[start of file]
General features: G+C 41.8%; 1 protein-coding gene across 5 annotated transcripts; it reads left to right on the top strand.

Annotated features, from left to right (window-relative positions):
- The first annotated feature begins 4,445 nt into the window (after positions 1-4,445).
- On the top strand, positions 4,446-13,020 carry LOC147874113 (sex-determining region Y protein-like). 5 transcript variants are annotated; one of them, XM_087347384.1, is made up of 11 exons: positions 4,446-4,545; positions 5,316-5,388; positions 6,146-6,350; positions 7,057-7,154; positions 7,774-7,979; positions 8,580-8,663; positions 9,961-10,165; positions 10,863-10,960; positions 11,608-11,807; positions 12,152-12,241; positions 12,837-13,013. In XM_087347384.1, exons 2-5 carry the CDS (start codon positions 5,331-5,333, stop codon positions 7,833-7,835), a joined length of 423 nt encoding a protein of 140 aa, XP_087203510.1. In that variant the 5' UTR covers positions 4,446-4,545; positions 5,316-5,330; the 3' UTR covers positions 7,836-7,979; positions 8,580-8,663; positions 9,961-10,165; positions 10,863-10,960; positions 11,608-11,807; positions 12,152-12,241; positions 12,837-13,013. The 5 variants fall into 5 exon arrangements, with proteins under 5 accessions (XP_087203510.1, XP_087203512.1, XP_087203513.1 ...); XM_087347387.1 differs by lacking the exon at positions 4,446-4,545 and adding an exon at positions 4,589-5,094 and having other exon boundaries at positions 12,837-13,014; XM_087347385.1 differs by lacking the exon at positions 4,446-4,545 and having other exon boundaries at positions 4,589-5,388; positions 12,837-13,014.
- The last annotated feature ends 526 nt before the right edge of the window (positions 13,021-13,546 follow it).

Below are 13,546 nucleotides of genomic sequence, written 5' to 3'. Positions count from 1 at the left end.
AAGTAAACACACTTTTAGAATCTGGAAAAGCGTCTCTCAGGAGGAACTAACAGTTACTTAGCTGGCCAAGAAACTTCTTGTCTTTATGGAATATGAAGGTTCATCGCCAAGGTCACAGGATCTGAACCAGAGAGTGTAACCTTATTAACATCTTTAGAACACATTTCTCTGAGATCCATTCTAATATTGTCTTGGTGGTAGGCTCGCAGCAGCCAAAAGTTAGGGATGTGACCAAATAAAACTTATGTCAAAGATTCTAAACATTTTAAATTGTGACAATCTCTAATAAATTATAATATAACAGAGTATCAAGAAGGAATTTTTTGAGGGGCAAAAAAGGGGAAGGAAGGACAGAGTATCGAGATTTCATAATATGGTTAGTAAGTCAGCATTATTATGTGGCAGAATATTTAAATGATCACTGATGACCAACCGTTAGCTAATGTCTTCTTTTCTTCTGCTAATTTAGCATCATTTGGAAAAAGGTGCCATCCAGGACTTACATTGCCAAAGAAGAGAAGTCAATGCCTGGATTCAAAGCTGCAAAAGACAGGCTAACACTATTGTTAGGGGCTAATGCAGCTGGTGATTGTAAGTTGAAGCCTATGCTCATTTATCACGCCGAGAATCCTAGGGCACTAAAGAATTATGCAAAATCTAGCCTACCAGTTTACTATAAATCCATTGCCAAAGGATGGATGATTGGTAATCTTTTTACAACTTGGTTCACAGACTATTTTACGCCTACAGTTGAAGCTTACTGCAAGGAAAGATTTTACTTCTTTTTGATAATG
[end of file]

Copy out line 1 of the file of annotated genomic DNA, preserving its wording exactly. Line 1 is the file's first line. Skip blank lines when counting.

General features: G+C 41.8%; 1 protein-coding gene across 5 annotated transcripts; it reads left to right on the top strand.